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  1. #1
    District Chief distchief60b's Avatar
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    Default Clay County Firefighters Want Salary increases

    Firefighters want pay made even


    Differences between Clay's salaries and other counties causes trouble, the union says.


    By DEBORAH CEARNAL
    Clay County Line
    Contract talks are under way, and Clay County firefighters say they are fighting for their livelihoods.


    According to figures provided by the fire/rescue union, first-year firefighters here are paid at least $2,000 less than those in neighboring counties. The pay discrepancies are robbing the county of experienced help, the union contends.

    "When you're lower than other counties, you're going to lose unless you keep up with them," Clu Wright, president of the Clay County Fire/Rescue union, said in a recent interview. "All you're doing is replacing people [instead of increasing staff]."

    Wright said 117 firefighters have left Clay for higher-paying jobs since 2000.

    "We're not asking to be rich. All we're asking is for pay that will keep good, experienced people here," he said.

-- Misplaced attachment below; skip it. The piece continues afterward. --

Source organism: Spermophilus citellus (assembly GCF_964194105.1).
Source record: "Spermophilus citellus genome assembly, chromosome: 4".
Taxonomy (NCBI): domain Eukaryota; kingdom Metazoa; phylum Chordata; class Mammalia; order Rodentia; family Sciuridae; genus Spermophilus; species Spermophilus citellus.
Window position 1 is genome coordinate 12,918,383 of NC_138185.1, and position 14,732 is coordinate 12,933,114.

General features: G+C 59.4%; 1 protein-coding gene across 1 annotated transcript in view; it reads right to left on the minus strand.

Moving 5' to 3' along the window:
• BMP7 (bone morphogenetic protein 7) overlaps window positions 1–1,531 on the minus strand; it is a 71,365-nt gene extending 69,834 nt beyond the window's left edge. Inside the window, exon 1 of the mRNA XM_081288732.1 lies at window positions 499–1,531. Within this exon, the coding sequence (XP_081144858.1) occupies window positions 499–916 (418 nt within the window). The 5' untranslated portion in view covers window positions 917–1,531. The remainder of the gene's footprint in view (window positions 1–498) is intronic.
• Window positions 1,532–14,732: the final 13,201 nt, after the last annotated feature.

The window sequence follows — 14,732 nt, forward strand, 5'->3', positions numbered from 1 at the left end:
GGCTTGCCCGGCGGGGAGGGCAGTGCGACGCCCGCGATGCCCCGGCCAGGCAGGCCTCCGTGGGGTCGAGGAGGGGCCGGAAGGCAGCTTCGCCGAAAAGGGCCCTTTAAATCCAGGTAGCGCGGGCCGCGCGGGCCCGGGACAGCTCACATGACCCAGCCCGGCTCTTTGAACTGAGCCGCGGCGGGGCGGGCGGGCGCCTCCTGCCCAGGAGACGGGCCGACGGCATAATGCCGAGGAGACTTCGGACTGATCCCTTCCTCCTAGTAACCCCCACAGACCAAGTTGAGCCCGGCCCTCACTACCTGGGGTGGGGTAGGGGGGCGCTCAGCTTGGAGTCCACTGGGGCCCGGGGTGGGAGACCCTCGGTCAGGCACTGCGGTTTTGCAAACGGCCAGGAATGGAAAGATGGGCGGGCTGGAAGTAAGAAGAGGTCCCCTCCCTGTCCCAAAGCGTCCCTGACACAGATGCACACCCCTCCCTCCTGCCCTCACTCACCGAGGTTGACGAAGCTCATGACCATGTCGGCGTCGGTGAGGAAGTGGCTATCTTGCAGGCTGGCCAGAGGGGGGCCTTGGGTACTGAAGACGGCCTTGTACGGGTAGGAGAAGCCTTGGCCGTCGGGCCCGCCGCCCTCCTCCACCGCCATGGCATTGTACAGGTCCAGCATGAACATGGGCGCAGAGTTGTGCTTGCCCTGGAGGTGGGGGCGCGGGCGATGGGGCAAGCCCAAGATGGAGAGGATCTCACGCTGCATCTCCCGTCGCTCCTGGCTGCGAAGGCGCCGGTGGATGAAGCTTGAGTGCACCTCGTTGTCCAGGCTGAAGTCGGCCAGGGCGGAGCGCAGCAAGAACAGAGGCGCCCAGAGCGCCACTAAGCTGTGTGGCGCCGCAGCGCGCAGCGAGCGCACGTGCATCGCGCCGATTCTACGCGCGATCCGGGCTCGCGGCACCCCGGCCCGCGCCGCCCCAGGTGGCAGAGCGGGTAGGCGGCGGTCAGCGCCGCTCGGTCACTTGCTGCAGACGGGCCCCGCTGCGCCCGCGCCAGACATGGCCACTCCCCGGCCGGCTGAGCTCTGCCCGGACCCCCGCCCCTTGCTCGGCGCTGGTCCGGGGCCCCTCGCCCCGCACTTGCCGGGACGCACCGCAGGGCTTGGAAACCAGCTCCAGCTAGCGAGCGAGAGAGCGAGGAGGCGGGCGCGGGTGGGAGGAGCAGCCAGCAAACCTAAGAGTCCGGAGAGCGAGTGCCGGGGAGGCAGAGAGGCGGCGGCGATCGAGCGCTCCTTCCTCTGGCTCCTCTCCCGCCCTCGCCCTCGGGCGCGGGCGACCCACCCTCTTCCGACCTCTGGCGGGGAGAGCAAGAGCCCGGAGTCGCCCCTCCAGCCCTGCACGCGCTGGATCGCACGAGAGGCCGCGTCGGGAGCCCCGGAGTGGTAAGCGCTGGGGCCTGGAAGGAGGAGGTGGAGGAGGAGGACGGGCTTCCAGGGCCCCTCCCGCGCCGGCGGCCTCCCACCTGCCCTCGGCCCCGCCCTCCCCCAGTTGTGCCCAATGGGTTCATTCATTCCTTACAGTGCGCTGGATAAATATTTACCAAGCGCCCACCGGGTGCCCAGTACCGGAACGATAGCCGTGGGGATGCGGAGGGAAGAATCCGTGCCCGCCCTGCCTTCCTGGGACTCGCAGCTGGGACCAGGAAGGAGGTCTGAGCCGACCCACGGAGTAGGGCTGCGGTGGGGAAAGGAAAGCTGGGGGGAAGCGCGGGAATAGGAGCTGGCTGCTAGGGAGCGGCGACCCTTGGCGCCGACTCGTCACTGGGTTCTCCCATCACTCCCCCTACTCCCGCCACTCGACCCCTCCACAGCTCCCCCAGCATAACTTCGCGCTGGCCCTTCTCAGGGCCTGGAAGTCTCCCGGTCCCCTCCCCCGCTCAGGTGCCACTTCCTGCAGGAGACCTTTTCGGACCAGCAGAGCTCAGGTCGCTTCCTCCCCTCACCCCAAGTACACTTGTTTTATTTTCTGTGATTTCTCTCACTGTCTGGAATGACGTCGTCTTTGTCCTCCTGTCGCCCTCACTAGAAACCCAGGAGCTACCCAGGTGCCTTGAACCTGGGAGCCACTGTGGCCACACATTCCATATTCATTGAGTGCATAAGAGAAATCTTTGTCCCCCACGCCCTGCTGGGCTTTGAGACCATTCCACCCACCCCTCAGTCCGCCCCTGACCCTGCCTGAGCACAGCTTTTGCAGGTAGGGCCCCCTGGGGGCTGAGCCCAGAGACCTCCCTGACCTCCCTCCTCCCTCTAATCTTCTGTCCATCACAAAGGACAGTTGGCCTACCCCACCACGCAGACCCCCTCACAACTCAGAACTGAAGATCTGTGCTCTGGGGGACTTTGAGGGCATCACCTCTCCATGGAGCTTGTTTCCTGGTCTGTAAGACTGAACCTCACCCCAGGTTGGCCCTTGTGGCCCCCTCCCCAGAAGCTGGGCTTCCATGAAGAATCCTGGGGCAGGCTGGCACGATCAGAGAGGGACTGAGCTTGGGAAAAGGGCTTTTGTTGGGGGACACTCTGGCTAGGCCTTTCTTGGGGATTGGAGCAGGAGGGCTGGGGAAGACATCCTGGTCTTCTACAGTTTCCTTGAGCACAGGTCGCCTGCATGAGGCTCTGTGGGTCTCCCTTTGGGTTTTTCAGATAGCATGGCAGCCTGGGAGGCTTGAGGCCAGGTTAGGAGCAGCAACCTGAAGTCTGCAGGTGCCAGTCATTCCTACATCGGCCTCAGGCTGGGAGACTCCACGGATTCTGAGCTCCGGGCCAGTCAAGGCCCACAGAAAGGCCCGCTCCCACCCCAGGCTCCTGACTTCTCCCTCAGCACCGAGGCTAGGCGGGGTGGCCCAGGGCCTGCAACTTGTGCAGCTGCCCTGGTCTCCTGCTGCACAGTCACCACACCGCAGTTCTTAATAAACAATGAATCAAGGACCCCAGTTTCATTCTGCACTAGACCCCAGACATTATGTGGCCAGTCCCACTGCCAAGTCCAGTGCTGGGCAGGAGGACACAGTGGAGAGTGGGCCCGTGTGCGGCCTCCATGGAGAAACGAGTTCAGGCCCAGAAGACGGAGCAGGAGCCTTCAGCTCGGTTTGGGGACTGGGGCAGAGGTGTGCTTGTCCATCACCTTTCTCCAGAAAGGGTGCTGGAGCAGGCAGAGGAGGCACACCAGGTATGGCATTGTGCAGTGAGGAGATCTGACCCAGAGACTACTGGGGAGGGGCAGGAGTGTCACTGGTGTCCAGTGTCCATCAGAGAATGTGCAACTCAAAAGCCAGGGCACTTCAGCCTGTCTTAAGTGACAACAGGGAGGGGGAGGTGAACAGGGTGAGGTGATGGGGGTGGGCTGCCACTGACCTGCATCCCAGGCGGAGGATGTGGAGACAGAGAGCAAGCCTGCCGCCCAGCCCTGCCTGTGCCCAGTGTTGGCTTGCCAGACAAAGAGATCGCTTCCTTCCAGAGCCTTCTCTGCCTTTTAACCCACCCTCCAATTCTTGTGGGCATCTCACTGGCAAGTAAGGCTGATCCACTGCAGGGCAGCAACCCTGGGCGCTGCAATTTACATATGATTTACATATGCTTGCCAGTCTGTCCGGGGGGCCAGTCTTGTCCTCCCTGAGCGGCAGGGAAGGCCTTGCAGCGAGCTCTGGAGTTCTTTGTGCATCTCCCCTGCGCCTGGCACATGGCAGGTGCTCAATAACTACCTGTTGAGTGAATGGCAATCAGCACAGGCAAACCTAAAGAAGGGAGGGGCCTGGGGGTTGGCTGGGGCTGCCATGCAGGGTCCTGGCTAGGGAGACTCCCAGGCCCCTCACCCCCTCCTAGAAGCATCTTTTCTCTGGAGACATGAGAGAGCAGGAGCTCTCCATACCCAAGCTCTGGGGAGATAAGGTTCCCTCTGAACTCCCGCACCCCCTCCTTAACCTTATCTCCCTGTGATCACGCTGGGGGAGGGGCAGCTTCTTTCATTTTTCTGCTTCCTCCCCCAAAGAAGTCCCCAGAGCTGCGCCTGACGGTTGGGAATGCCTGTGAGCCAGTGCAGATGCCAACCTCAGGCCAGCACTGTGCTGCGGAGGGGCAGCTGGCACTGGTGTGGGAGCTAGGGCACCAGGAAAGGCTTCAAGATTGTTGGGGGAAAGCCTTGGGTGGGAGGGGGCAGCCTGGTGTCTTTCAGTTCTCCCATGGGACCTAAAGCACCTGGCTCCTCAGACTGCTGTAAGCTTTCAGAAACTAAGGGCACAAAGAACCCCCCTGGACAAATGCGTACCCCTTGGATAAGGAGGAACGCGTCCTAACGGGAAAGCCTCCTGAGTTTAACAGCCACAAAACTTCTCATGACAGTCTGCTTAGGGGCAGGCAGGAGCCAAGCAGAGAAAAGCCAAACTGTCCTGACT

With the current three-year contract ending Sept. 30, the union and the county are trying to agree on terms for renewal. The 2005-06 operations budget that Public Safety Director James Corbin submitted to the County Commission does not include salary increases for fire/rescue employees, but requests 16 new firefighter positions.

    Commissioners will decide salary levels and whether to add more positions during their upcoming budget review process. The budget has to be adopted before the new fiscal year begins Oct. 1.

    Commission Chairman George Bush made no commitments but said public safety was one of his budget priorities.

    "We need to do everything we can to recruit and keep qualified public safety/fire personnel," he said.

    In a May 26 memo to union members, Wright compared Clay's salaries to Nassau, Duval, St. Johns and Alachua counties. The beginning pay in Clay is $25,534, with Alachua coming closest at $27,536. The highest difference is between Clay and St. Johns, where a beginning firefighter makes $31,900. Orange Park firefighters in their first year make $29,134.

    Moving up a step to driver/operator, the difference in pay jumps between the bottom two to $6,763, with Clay making $28,091 and Nassau making $34,854. The highest difference is with Duval, where a driver/operator makes $40,164. This step is not available to Orange Park; those firefighters are drivers and EMT's at the entry level.

    Base pay for a lieutenant in Clay is $30,900, with a Nassau lieutenant making $38,688, a difference of $7,788.

    A captain's pay in Clay is $36,059, while in Nassau it's $42,994 -- a $6,935 difference.

    Clay has 11 career-manned and three volunteer fire stations, as well as eight advanced life-support ambulances. There are 115 road personnel, with 57 of those being emergency medical technicians and 58 paramedics. Firefighters must be certified as firefighters and EMTs to be hired. Other fire/rescue personnel include 10 dispatchers and 20 administrative positions.